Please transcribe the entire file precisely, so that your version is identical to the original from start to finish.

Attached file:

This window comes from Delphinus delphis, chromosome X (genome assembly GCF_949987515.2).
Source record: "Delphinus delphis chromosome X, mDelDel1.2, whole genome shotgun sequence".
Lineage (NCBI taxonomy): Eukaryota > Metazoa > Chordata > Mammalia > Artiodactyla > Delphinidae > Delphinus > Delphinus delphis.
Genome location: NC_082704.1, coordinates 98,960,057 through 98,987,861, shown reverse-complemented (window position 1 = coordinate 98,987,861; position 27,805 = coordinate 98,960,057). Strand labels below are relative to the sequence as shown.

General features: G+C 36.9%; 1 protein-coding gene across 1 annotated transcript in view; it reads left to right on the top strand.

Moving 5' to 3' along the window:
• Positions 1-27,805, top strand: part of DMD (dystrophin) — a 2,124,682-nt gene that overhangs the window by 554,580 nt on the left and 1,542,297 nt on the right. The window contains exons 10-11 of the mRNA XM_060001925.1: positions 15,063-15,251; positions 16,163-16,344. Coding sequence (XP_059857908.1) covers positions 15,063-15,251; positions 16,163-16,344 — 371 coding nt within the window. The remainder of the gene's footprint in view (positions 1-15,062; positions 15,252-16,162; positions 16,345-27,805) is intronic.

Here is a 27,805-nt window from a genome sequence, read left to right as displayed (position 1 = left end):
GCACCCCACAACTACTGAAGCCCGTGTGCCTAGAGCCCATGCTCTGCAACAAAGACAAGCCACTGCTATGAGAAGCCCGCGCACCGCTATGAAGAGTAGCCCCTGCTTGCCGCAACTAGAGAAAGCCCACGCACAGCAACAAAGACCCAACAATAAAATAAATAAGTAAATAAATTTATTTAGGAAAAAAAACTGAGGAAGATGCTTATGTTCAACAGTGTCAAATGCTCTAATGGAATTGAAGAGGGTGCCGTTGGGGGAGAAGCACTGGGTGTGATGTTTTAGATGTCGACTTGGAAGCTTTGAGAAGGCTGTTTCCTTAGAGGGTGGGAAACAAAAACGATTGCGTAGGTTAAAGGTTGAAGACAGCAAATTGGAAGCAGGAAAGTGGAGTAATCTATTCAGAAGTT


This window comes from Delphinus delphis, chromosome X (genome assembly GCF_949987515.2).
Source record: "Delphinus delphis chromosome X, mDelDel1.2, whole genome shotgun sequence".
Lineage (NCBI taxonomy): Eukaryota > Metazoa > Chordata > Mammalia > Artiodactyla > Delphinidae > Delphinus > Delphinus delphis.
Genome location: NC_082704.1, coordinates 98,960,057 through 98,987,861, shown reverse-complemented (window position 1 = coordinate 98,987,861; position 27,805 = coordinate 98,960,057). Strand labels below are relative to the sequence as shown.

General features: G+C 36.9%; 1 protein-coding gene across 1 annotated transcript in view; it reads left to right on the top strand.

Moving 5' to 3' along the window:
• Positions 1-27,805, top strand: part of DMD (dystrophin) — a 2,124,682-nt gene that overhangs the window by 554,580 nt on the left and 1,542,297 nt on the right. The window contains exons 10-11 of the mRNA XM_060001925.1: positions 15,063-15,251; positions 16,163-16,344. Coding sequence (XP_059857908.1) covers positions 15,063-15,251; positions 16,163-16,344 — 371 coding nt within the window. The remainder of the gene's footprint in view (positions 1-15,062; positions 15,252-16,162; positions 16,345-27,805) is intronic.

Here is a 27,805-nt window from a genome sequence, read left to right as displayed (position 1 = left end):
GCACCCCACAACTACTGAAGCCCGTGTGCCTAGAGCCCATGCTCTGCAACAAAGACAAGCCACTGCTATGAGAAGCCCGCGCACCGCTATGAAGAGTAGCCCCTGCTTGCCGCAACTAGAGAAAGCCCACGCACAGCAACAAAGACCCAACAATAAAATAAATAAGTAAATAAATTTATTTAGGAAAAAAAACTGAGGAAGATGCTTATGTTCAACAGTGTCAAATGCTCTAATGGAATTGAAGAGGGTGCCGTTGGGGGAGAAGCACTGGGTGTGATGTTTTAGATGTCGACTTGGAAGCTTTGAGAAGGCTGTTTCCTTAGAGGGTGGGAAACAAAAACGATTGCGTAGGTTAAAGGTTGAAGACAGCAAATTGGAAGCAGGAAAGTGGAGTAATCTATTCAGAAGTT